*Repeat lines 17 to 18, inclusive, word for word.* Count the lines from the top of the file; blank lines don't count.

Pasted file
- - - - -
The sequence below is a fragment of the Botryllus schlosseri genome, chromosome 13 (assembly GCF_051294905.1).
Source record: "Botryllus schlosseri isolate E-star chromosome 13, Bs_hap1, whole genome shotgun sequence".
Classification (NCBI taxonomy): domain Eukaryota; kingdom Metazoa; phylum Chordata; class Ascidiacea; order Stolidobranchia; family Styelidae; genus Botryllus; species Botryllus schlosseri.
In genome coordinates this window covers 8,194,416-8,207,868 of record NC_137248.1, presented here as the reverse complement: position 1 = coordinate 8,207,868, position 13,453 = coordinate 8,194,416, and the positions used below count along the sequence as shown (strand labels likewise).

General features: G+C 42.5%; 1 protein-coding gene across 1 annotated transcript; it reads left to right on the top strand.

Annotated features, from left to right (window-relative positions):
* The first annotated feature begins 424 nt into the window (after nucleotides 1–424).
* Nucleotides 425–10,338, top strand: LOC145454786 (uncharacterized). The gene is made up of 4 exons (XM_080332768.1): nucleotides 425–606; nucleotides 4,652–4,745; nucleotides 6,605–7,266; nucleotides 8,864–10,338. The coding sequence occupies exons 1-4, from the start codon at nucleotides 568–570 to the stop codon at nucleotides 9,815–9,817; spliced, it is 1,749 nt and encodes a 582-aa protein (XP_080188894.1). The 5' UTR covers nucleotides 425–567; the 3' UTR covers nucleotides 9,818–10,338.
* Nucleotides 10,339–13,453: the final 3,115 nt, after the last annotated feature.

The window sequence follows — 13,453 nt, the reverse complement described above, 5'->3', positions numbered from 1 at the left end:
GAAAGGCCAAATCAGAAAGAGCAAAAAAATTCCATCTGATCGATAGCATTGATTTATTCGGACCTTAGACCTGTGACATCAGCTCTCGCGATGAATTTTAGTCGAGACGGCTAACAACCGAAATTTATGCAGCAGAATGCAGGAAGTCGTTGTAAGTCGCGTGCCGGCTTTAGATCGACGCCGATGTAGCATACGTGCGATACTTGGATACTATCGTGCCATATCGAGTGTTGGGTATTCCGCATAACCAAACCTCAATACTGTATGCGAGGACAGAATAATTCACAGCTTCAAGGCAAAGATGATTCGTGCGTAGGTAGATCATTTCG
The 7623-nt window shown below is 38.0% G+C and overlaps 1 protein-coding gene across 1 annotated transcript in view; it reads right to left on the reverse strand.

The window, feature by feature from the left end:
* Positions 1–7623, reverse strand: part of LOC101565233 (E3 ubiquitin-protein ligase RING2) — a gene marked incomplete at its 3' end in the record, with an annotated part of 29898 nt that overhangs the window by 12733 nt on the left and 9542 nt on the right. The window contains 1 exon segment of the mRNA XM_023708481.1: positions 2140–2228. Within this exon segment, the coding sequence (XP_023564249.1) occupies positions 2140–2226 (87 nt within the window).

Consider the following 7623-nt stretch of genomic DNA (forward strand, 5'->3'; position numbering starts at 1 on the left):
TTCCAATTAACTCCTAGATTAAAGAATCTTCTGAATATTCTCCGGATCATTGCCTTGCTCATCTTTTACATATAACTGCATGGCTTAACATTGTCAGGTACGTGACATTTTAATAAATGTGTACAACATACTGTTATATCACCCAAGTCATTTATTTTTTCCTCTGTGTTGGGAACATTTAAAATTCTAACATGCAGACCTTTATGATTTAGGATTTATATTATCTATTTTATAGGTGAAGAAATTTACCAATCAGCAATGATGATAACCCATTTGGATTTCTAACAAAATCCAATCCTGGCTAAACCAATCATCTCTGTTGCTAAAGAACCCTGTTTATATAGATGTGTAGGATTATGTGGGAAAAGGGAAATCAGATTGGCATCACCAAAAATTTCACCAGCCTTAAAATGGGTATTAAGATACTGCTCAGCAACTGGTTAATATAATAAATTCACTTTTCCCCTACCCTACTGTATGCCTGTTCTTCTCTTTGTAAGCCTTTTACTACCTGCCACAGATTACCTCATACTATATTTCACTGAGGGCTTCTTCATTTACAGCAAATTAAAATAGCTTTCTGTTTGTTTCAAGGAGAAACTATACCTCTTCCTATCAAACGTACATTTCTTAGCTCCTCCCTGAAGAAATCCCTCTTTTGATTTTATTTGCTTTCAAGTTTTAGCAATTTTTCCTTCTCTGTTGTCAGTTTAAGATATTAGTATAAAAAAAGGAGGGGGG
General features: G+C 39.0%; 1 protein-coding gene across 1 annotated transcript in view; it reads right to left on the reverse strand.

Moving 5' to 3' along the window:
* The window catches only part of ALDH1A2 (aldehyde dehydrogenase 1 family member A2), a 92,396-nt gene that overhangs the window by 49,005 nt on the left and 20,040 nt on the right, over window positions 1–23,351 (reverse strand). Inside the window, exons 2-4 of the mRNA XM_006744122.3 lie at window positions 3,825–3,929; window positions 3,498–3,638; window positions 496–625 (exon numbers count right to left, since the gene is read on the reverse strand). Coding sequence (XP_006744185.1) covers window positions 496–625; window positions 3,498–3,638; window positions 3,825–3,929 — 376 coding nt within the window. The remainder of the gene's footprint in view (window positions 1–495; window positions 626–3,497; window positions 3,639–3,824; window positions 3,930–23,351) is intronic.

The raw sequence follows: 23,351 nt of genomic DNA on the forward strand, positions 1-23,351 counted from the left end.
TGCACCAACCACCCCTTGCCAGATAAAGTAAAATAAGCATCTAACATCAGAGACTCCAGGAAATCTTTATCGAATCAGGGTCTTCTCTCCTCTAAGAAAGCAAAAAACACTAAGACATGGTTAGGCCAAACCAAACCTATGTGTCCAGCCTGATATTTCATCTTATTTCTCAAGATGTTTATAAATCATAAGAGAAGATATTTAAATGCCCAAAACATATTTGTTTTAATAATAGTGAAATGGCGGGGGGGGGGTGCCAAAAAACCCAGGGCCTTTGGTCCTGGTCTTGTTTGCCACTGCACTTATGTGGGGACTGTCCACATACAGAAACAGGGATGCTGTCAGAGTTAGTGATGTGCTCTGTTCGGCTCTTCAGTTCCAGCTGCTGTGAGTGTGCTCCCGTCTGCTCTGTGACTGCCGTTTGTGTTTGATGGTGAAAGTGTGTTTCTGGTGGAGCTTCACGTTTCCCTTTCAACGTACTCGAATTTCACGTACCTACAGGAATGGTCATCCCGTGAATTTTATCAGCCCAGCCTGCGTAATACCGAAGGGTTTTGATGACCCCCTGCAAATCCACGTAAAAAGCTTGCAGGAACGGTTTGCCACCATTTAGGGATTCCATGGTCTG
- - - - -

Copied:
General features: G+C 39.0%; 1 protein-coding gene across 1 annotated transcript in view; it reads right to left on the reverse strand.

Moving 5' to 3' along the window: